Kettle Chips were differentiated from other crisps, packaged attractively and the brand showed great focus in establishing the in-home use occasion. In recent years, having established its core credentials, Kettle earned the right to drift increasingly towards the mainstream with impulse and multipack formats that no doubt added significantly to the bottom line.
Kettle is a textbook case study of the value of a clear proposition, marketed with great consistency. Its success is not due to award-winning advertising campaigns, but to being a very well-run business that has retained focus while all around them have been losing their heads.
It has been reported that United Biscuits bid as much as £200m for the UK operations of Kettle. It was unsuccessful with its bid, just as it has unsuccessful in competing with Kettle over the past 15 years.
The irony, of course, is that UB had first mover advantage in the premium crisps category, with brands such as McCoy’s and Brannigans. In 1993, it further strengthened its position with the acquisition of Phileas Fogg for £24m, a gem of a brand that I think it has monumentally screwed up ever since.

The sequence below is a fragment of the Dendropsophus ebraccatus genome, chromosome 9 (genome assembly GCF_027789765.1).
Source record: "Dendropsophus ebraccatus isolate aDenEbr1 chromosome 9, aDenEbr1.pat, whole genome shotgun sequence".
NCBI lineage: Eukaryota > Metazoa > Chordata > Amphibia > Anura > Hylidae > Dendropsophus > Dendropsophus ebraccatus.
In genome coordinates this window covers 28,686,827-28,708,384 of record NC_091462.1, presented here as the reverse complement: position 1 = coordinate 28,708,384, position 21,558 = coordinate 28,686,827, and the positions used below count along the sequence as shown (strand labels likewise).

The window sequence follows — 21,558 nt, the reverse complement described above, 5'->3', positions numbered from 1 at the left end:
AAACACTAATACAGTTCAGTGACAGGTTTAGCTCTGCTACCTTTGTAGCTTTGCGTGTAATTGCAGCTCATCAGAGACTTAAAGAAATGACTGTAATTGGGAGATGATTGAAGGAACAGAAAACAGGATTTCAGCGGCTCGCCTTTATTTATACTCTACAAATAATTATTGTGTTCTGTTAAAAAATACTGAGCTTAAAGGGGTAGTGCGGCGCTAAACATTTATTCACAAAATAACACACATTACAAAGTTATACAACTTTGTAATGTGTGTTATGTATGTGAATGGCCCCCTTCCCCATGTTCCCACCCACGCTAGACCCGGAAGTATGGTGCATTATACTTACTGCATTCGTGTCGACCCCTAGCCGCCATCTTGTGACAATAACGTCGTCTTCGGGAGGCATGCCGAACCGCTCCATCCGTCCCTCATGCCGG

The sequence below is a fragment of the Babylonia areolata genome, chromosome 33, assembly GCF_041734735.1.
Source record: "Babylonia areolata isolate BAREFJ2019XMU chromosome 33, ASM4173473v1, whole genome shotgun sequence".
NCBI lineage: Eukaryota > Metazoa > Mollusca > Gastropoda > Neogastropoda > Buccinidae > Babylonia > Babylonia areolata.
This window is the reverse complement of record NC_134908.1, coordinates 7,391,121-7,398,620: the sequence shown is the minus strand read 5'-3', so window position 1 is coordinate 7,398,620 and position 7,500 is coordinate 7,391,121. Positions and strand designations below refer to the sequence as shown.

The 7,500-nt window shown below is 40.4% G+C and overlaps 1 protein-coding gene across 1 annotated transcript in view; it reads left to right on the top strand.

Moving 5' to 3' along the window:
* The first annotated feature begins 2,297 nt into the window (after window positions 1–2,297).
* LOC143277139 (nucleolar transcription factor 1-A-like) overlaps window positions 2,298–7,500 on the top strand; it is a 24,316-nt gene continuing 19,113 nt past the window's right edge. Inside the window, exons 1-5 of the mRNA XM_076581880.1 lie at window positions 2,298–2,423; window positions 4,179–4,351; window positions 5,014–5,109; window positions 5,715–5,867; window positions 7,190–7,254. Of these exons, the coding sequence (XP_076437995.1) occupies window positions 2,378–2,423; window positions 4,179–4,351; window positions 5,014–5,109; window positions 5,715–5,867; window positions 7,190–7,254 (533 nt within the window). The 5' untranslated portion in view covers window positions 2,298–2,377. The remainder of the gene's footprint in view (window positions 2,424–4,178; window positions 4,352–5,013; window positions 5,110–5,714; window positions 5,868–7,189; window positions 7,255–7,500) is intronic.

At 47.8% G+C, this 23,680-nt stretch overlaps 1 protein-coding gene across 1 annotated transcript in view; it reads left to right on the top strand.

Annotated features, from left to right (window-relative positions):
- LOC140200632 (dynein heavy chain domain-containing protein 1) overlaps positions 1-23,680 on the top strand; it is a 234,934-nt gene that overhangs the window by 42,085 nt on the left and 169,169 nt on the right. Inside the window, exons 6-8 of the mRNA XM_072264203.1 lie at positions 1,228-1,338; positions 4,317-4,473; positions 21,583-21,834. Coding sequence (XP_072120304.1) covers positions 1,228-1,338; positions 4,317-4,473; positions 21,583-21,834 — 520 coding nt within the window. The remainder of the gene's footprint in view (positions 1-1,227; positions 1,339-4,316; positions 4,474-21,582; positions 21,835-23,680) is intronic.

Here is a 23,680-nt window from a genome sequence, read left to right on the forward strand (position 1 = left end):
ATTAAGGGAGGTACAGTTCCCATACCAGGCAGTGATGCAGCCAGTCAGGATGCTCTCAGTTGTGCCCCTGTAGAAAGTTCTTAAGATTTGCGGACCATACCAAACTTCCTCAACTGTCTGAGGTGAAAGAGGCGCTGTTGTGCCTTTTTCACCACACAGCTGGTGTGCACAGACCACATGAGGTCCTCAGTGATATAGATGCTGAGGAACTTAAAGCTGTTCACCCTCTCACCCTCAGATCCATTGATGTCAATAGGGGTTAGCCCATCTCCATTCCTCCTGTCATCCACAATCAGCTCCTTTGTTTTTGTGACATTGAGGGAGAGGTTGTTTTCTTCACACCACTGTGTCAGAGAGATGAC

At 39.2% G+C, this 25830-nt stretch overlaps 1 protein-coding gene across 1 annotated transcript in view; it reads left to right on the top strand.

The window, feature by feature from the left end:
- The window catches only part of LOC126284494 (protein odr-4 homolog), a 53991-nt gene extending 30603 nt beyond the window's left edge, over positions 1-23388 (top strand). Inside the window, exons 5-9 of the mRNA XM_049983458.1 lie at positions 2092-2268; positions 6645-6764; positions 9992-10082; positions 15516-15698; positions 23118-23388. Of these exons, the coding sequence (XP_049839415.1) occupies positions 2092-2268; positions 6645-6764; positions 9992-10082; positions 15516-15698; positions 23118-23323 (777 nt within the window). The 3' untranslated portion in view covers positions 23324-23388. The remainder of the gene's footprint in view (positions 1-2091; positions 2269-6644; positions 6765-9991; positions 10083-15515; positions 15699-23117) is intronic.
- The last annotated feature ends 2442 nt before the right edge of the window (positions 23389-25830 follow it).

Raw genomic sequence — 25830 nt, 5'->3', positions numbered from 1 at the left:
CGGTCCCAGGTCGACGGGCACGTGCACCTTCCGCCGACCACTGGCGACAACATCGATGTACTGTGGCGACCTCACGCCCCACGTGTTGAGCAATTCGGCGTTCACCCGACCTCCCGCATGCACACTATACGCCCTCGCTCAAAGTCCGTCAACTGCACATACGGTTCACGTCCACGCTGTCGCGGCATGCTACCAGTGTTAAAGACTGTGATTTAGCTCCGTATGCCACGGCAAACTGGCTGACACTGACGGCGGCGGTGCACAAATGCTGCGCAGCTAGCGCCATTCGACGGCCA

“Consistent management is more powerful than schizophrenic marketing”
Although new pretenders have also fought for success in premium crisps, not least Walkers and Tyrrells, Kettle has gone from strength to strength and has never really shifted from its original promise and positioning. It has succeeded with lower budgets than many competitors and is proof that consistent management is more powerful than schizophrenic marketing.
On the same day I read about the Kettle sale, I saw a TV ad for the latest relaunch of Phileas Fogg. I dread to think how many relaunches that poor brand has now been through, not to mention how many brand managers. UB would have been better leaving things well alone when it acquired that brand. It could have used those savings to acquire Kettle at this point and completely sew up the premium crisps market.